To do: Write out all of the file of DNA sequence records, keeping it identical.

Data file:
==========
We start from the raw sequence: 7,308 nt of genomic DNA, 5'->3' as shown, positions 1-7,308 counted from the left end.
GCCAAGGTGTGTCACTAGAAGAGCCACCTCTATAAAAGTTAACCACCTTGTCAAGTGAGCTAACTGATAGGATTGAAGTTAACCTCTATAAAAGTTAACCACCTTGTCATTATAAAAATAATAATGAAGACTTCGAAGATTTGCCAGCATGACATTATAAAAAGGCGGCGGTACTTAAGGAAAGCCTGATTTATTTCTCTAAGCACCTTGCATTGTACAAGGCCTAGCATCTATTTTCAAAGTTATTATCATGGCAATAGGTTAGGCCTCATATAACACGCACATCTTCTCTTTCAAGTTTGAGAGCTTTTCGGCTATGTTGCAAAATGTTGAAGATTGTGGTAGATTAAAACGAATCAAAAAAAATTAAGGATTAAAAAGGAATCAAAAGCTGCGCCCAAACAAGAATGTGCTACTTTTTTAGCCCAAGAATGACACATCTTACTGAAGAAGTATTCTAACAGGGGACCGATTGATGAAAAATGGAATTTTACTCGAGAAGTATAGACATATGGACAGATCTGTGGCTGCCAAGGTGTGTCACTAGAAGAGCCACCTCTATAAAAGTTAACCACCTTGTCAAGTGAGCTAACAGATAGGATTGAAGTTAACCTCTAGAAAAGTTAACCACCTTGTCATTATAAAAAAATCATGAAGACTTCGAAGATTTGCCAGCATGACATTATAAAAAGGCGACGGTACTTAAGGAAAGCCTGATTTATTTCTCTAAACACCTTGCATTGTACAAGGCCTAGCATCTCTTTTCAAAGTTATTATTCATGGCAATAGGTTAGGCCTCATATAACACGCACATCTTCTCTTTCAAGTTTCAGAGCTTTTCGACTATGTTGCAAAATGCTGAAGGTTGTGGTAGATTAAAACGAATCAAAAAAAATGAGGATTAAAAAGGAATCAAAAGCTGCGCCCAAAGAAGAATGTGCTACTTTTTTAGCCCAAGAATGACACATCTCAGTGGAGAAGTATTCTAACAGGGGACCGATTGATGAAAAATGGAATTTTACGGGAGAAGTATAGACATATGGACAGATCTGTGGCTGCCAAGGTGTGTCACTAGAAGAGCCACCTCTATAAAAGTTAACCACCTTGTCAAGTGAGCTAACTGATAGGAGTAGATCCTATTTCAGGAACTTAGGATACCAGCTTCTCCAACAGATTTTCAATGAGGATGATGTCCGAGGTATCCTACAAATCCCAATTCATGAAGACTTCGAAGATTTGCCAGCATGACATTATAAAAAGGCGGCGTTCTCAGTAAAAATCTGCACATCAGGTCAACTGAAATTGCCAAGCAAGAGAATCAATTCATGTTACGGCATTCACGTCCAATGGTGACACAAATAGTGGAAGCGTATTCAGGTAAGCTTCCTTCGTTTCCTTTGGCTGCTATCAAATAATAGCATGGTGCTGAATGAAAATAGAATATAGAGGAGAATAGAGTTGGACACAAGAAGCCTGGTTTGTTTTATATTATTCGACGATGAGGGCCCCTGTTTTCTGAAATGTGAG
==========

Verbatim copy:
We start from the raw sequence: 7,308 nt of genomic DNA, 5'->3' as shown, positions 1-7,308 counted from the left end.
GCCAAGGTGTGTCACTAGAAGAGCCACCTCTATAAAAGTTAACCACCTTGTCAAGTGAGCTAACTGATAGGATTGAAGTTAACCTCTATAAAAGTTAACCACCTTGTCATTATAAAAATAATAATGAAGACTTCGAAGATTTGCCAGCATGACATTATAAAAAGGCGGCGGTACTTAAGGAAAGCCTGATTTATTTCTCTAAGCACCTTGCATTGTACAAGGCCTAGCATCTATTTTCAAAGTTATTATCATGGCAATAGGTTAGGCCTCATATAACACGCACATCTTCTCTTTCAAGTTTGAGAGCTTTTCGGCTATGTTGCAAAATGTTGAAGATTGTGGTAGATTAAAACGAATCAAAAAAAATTAAGGATTAAAAAGGAATCAAAAGCTGCGCCCAAACAAGAATGTGCTACTTTTTTAGCCCAAGAATGACACATCTTACTGAAGAAGTATTCTAACAGGGGACCGATTGATGAAAAATGGAATTTTACTCGAGAAGTATAGACATATGGACAGATCTGTGGCTGCCAAGGTGTGTCACTAGAAGAGCCACCTCTATAAAAGTTAACCACCTTGTCAAGTGAGCTAACAGATAGGATTGAAGTTAACCTCTAGAAAAGTTAACCACCTTGTCATTATAAAAAAATCATGAAGACTTCGAAGATTTGCCAGCATGACATTATAAAAAGGCGACGGTACTTAAGGAAAGCCTGATTTATTTCTCTAAACACCTTGCATTGTACAAGGCCTAGCATCTCTTTTCAAAGTTATTATTCATGGCAATAGGTTAGGCCTCATATAACACGCACATCTTCTCTTTCAAGTTTCAGAGCTTTTCGACTATGTTGCAAAATGCTGAAGGTTGTGGTAGATTAAAACGAATCAAAAAAAATGAGGATTAAAAAGGAATCAAAAGCTGCGCCCAAAGAAGAATGTGCTACTTTTTTAGCCCAAGAATGACACATCTCAGTGGAGAAGTATTCTAACAGGGGACCGATTGATGAAAAATGGAATTTTACGGGAGAAGTATAGACATATGGACAGATCTGTGGCTGCCAAGGTGTGTCACTAGAAGAGCCACCTCTATAAAAGTTAACCACCTTGTCAAGTGAGCTAACTGATAGGAGTAGATCCTATTTCAGGAACTTAGGATACCAGCTTCTCCAACAGATTTTCAATGAGGATGATGTCCGAGGTATCCTACAAATCCCAATTCATGAAGACTTCGAAGATTTGCCAGCATGACATTATAAAAAGGCGGCGTTCTCAGTAAAAATCTGCACATCAGGTCAACTGAAATTGCCAAGCAAGAGAATCAATTCATGTTACGGCATTCACGTCCAATGGTGACACAAATAGTGGAAGCGTATTCAGGTAAGCTTCCTTCGTTTCCTTTGGCTGCTATCAAATAATAGCATGGTGCTGAATGAAAATAGAATATAGAGGAGAATAGAGTTGGACACAAGAAGCCTGGTTTGTTTTATATTATTCGACGATGAGGGCCCCTGTTTTCTGAAATGTGAG